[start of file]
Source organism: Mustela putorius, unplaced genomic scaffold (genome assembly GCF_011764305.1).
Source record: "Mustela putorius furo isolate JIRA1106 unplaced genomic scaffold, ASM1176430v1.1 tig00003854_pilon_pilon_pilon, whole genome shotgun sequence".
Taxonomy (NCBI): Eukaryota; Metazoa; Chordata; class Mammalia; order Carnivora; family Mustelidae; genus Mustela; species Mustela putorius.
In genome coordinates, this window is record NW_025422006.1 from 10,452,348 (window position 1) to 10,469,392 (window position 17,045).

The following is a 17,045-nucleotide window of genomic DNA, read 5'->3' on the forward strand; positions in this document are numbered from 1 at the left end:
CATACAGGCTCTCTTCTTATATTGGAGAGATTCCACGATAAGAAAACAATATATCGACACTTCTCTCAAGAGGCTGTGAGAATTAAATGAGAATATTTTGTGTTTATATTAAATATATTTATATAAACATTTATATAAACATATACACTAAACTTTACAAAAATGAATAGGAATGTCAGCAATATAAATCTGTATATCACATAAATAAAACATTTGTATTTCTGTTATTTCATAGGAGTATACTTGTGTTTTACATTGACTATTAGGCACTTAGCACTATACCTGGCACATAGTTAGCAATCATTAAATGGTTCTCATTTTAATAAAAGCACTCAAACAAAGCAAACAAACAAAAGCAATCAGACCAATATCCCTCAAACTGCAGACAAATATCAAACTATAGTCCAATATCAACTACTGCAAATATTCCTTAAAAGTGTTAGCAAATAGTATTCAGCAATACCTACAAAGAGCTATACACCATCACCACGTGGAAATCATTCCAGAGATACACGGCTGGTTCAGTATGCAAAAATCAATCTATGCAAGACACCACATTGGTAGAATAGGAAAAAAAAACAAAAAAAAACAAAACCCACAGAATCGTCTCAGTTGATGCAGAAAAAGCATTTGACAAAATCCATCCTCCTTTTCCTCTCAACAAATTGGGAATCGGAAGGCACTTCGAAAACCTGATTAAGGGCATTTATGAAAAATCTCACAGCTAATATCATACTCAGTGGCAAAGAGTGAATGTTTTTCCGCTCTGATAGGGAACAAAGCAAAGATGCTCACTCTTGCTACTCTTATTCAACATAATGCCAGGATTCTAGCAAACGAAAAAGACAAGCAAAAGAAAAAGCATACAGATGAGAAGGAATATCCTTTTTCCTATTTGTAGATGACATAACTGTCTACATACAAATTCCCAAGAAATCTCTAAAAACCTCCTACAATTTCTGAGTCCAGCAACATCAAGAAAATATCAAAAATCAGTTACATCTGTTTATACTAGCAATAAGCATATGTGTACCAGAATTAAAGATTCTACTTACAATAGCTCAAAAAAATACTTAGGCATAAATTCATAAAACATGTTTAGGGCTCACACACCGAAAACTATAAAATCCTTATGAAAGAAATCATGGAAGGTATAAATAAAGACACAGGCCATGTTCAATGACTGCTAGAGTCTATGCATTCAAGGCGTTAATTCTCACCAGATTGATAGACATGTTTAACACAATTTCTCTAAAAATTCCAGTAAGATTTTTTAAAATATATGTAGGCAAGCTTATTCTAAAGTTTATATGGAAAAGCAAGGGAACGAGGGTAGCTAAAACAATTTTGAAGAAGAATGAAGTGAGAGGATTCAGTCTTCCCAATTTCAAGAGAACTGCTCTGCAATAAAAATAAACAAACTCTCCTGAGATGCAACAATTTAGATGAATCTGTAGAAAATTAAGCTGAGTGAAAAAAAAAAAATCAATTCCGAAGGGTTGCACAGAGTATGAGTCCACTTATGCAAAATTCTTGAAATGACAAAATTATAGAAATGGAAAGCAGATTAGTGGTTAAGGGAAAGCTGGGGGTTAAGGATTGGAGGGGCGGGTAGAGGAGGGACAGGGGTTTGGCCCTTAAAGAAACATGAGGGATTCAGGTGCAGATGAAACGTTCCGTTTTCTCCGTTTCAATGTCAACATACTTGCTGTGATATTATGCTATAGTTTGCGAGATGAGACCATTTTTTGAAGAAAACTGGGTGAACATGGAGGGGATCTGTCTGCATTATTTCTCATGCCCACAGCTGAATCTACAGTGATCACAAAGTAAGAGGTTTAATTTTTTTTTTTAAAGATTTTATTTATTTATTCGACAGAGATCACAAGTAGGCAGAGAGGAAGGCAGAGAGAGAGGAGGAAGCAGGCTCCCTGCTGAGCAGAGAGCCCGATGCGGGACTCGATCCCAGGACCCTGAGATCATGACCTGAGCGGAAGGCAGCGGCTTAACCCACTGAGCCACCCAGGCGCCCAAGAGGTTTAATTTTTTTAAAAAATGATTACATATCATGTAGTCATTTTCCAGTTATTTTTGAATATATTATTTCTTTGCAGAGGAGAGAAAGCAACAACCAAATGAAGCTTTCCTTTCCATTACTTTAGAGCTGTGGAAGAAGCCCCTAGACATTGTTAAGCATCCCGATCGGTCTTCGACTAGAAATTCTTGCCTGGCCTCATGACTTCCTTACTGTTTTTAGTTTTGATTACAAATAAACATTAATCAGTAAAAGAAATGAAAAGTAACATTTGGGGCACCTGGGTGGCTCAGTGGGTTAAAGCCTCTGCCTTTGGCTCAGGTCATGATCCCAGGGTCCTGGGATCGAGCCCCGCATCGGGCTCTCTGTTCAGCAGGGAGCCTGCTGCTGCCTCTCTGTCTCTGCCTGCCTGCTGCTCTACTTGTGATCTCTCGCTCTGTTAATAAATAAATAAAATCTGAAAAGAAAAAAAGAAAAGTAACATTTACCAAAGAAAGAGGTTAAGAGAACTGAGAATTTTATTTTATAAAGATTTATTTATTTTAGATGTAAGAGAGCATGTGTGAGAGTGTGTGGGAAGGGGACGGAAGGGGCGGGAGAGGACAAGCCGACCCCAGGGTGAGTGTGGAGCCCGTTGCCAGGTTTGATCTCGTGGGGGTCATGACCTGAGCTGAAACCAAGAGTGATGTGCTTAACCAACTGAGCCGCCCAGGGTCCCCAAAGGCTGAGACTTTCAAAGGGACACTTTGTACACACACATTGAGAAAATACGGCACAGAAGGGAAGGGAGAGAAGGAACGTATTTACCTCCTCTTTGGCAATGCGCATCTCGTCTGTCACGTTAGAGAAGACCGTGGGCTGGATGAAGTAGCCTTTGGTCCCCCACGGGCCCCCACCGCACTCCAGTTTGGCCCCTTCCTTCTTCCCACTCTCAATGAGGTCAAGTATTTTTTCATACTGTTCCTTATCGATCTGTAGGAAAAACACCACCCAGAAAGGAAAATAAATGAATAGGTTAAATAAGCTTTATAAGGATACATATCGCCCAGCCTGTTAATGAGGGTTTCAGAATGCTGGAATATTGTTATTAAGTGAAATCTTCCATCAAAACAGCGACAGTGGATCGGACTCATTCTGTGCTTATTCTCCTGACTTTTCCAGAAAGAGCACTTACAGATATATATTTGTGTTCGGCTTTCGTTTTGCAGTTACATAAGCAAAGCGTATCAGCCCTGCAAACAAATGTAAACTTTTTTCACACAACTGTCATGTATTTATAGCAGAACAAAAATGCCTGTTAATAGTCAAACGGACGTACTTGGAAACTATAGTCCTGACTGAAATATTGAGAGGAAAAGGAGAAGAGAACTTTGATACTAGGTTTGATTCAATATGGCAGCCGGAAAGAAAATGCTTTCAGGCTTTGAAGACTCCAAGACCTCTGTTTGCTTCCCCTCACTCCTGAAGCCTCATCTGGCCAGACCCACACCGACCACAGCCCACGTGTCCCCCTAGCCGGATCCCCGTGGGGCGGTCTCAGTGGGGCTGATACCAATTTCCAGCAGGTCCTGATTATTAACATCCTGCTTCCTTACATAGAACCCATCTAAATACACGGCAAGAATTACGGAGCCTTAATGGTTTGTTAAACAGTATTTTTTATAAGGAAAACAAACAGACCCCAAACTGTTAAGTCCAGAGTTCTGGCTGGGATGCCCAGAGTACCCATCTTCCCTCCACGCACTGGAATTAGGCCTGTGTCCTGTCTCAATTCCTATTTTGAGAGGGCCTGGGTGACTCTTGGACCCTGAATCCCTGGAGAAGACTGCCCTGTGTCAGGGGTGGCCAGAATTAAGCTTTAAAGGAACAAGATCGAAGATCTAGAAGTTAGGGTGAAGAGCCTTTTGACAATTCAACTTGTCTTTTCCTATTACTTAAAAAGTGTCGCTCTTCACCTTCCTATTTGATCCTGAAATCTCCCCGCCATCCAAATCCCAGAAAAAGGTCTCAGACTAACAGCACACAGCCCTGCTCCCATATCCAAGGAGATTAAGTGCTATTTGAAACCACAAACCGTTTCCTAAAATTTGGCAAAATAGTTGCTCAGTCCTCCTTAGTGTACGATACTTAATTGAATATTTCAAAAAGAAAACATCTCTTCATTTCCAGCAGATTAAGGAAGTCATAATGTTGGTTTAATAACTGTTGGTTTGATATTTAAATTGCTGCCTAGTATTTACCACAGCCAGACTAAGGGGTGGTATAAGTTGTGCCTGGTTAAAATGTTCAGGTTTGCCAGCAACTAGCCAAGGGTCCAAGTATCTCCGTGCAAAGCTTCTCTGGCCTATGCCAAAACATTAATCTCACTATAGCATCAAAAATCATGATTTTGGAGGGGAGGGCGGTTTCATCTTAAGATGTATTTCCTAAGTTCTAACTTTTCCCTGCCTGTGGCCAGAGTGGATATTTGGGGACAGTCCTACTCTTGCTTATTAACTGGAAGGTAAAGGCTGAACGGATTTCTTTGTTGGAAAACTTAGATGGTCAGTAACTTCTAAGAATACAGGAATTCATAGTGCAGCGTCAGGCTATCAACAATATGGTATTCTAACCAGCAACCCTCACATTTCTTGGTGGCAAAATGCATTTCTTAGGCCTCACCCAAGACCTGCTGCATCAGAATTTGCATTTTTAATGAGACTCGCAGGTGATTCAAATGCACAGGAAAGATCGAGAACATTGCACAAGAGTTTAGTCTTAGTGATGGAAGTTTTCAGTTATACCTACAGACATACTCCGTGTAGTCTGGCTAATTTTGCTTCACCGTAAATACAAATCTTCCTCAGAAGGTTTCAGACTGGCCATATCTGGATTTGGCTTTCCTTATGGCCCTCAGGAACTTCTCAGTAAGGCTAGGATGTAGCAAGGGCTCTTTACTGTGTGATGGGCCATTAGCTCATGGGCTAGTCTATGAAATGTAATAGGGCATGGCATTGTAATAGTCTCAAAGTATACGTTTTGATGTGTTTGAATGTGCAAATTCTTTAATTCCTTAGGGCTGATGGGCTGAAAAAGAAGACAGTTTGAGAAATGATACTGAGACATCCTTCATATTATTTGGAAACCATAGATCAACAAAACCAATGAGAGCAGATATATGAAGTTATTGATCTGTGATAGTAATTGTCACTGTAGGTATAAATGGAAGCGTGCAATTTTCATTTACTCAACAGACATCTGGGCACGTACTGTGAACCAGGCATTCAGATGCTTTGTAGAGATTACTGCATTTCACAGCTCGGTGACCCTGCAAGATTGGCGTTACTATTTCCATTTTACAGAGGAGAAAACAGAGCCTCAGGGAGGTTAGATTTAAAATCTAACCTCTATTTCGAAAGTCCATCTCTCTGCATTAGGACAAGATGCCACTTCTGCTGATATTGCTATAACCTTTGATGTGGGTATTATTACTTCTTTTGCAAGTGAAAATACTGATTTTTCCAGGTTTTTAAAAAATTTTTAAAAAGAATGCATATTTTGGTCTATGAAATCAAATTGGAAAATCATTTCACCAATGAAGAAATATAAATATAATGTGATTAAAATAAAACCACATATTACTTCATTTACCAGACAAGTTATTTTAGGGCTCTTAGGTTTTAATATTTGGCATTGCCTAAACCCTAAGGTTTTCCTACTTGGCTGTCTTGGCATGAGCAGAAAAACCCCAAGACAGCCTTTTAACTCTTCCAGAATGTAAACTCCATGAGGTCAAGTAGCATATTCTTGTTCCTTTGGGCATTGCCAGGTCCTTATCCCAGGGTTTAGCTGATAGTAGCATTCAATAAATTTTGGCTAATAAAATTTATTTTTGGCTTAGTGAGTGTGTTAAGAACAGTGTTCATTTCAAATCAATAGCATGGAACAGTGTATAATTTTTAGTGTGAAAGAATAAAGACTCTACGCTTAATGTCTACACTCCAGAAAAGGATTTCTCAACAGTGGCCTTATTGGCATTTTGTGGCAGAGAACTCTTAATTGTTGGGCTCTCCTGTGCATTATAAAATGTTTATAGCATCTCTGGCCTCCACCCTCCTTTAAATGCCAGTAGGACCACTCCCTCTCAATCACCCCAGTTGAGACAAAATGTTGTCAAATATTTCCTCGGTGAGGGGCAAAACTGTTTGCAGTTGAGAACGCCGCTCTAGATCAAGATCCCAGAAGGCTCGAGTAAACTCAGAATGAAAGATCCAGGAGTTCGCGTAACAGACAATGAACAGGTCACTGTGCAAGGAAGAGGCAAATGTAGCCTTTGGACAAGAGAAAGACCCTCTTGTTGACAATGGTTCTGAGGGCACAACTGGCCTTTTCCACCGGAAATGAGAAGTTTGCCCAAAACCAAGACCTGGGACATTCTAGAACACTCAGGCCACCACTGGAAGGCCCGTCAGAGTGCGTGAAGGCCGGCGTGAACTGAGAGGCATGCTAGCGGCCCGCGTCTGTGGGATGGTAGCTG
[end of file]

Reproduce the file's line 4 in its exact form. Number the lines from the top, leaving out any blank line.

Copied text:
In genome coordinates, this window is record NW_025422006.1 from 10,452,348 (window position 1) to 10,469,392 (window position 17,045).